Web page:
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Cappadocia

The caves and various landformations in Cappadocia, Turkey, are not only strange and interesting but are also functional
by

Amy Waldschmidt

on 9 September 2013

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Transcript of Cappadocia

Cappadocia
By: Amy Waldschmidt
The erosion helped shape the bizarre landscape
Cool Curves
On the sides of some valleys,there are strange "sweeping" curves. This is caused by rainwater building up on the inside and wearing away the rock
Volcanos
In Cappadocia, they have a few very large main volcanos that ate away the soft rock along the flow of lava every time one erupted. They are what caused the random little “mountains” in the middle of nowhere.
Fairy Chimneys
One of the neatest and most unique things about Cappadocia is strange rock configurations called “fairy chimneys.” Basically, they are long columns of lighter colored rock, with a larger pyramid-shaped dome of dark colored rock on top. Long ago, there was just a slab of soft rock. Then, after the volcano erupted, a layer of rock was formed on top of the original kind. After thousands of years, the two rocks eroded differently, leaving the one on top “randomly” connected.
Some even look like animals!
A camel
Cave Houses
At the time, there weren’t many good, safe places to live. However, the people soon realized the massive slabs of rock were very soft, and could be easily cut. Therefore, they decided to carve away the rock and live inside.
Some reasons why it was a smart idea to choose to live in those caves are:
1. Good insulation (warm in winter, cool in summer)
2. Fertile soil right outside the caves for gardens
3. When they cooked food with fires inside they were still safe (the rock does not catch on fire)
4. Very large areas; enough rock slabs for entire towns
Some dangers of living there:
1. Low ceilings
2. VERY steep in some places
3. With multiple levels, there are holes in the floor
4. Very dark
Underground Cities
When Romans came to persecute the early Christians because of their religion, the Christians had nowhere to flee. So they decided to stay in Cappadocia, and take refuge underground. They built entire underground cities sometimes over twenty stories deep. Some underground cities allowed up to fifty thousand people to live in them all at the same time! The cities held store rooms, ventilations shafts, wells, stables, churches, and living areas. Cappadocians originally built them for times of Roman attack, as well as animal attacks, but eventually they moved in to stay.
It was a challenge to be able to know how to get enough air, food and water to supply everyday living, but they figured it out. The ventilation shafts supplied air throughout the whole village, and wells supplied water. As for food, they ate mostly dry foods that they had stored from farms. They also sometimes ate the animals they brought underground with them.
Introduction
Conclusion
Cappadocia, Turkey, is an amazing region with many spectacular qualities. Beautiful caves and fairy chimneys dot the valleys. But the caves and various landformations in Cappadocia are not only strange and interesting, but are also functional. Ancient people who lived there carved into the Tufa rock and made their homes inside! However, this was not the only place Cappadocians chose to live. One more place is hidden to your view. This is because they lived underground. Entire cities nested below the surface. This, combined with the bizarre, but breathtaking landscape makes Cappadocia a one of a kind place that is truly stunning.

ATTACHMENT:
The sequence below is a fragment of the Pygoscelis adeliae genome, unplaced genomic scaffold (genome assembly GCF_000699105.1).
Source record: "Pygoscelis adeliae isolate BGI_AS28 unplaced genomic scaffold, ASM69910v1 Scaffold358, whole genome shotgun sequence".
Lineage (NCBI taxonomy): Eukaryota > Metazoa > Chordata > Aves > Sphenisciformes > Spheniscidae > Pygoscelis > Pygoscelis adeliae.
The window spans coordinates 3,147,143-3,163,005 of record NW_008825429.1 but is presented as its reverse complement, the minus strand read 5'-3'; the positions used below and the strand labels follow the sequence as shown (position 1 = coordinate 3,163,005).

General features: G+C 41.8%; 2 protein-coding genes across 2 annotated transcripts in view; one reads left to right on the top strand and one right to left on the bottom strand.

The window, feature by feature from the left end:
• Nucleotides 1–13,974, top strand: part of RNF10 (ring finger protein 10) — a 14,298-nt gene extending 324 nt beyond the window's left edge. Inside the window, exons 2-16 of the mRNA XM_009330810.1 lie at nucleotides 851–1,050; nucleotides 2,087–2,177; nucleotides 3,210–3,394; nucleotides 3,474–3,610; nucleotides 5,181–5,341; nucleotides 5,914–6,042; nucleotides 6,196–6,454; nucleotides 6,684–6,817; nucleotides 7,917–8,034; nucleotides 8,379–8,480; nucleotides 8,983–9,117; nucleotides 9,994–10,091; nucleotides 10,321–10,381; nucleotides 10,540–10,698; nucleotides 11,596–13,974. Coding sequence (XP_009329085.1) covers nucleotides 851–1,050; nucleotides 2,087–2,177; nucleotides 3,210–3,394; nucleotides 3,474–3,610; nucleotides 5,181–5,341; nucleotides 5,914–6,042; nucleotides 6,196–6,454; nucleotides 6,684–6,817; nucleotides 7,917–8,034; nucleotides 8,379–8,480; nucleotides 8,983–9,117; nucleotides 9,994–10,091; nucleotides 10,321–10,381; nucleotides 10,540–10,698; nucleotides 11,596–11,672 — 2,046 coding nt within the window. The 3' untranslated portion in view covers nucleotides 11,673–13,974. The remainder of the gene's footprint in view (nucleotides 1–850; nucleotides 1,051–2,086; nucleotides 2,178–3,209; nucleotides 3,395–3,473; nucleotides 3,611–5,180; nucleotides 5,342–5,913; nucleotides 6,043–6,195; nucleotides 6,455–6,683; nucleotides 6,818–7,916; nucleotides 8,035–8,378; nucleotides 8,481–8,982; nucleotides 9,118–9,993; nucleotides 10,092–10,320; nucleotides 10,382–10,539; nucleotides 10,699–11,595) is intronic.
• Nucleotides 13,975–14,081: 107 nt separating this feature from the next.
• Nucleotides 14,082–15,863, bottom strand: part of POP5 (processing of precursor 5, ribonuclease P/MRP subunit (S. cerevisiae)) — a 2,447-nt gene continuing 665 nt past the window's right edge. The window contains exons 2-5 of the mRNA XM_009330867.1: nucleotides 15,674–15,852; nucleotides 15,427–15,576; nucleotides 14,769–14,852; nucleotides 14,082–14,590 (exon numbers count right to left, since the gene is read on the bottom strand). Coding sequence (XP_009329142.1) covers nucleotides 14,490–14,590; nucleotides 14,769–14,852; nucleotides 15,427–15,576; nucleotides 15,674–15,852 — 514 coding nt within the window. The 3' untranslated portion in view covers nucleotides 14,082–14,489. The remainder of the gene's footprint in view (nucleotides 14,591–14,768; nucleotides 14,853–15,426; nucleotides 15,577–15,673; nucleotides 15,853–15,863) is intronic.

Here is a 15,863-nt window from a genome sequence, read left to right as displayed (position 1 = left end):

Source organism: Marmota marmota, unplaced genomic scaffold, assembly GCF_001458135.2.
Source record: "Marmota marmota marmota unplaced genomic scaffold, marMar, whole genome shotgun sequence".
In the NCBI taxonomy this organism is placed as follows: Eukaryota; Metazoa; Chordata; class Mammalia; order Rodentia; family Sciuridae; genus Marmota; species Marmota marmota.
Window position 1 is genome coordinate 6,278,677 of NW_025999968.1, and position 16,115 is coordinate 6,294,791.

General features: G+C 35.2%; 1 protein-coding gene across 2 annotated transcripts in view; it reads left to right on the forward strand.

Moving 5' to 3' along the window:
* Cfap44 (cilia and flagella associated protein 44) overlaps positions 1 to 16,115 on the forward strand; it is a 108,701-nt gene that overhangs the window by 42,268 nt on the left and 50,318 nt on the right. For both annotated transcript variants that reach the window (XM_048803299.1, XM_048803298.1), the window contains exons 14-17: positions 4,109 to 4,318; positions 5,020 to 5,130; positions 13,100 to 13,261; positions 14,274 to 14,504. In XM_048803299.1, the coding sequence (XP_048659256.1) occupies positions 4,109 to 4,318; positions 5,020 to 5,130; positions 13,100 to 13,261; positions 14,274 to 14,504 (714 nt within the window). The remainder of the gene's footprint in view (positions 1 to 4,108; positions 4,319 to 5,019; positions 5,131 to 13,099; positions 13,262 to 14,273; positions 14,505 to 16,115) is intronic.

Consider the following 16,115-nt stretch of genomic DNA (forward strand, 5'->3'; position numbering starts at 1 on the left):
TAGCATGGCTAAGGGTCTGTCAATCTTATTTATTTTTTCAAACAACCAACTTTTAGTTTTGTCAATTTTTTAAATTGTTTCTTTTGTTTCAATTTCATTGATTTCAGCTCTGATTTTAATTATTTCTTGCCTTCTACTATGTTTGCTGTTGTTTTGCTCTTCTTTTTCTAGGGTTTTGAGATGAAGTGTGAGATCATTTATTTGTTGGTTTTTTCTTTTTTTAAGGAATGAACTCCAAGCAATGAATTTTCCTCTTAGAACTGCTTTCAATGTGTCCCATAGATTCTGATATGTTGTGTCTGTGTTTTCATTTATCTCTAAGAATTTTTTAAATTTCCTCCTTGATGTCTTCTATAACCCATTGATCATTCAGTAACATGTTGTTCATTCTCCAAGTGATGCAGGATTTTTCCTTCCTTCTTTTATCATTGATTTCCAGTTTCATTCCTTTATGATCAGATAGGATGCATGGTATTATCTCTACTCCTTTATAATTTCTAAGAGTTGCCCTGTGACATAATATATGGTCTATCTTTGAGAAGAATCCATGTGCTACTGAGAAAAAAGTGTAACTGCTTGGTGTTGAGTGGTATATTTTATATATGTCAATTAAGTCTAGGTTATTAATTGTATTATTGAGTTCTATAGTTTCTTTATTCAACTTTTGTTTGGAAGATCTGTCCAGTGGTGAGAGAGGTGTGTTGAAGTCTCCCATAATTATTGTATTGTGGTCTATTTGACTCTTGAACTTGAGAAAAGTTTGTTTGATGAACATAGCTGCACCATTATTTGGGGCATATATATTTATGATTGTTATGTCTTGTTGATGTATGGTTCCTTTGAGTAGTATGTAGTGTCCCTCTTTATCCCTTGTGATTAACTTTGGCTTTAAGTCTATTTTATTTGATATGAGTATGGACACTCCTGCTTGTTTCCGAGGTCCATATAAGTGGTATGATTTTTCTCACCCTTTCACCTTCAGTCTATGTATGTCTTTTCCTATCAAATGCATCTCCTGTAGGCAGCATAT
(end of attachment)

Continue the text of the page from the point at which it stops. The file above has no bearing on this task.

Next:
The remarkable Cappadocia region is unique and special in its own way. It has amazing fairy chimneys, caves, and even underground cities that are useful as well as attractive. The caves, partially carved out by the inhabitants, made a great place to live for various reasons. The underground cities also served their purpose as a place to flee from animals and Romans. They also were a surprisingly good place for everyday life as well. All of this combined into one region certainly makes Cappadocia, Turkey, a place to remember.
How
you
can view them today

If you wish to see the cave houses in Cappadocia, you are permitted to explore the valleys on your own, or with a tour. My family and I did both when we visited Turkey. You are allowed to climb up and investigate the homes and actually walk around to see where people used to live.
To see the underground cities, you must be on a tour. Most tours lead you around dimly lit passageways through very narrow, low ceilinged areas. While they are sometimes over twenty stories deep, you can only see the first eight that have been excavated.
Finally, to see the truly incredible land formations like fairy chimneys, you also have the opportunity of hiking on your own through the canyons. However...
You also have the choice of taking a hot air balloon ride!
You have to leave your home at least by 4:25 in the morning to take a small shuttle to a meeting point. From there you combine with many other families to take a large bus to the hot air balloons. You watch as it is filled with air, and lifted off the ground. Then, you get in and it takes you low and high through various valleys (like Love Valley, and Pigeon Valley). The ride lasts an hour before you land right into a trailer and you get out!
Hope you enjoyed Cappadocia!
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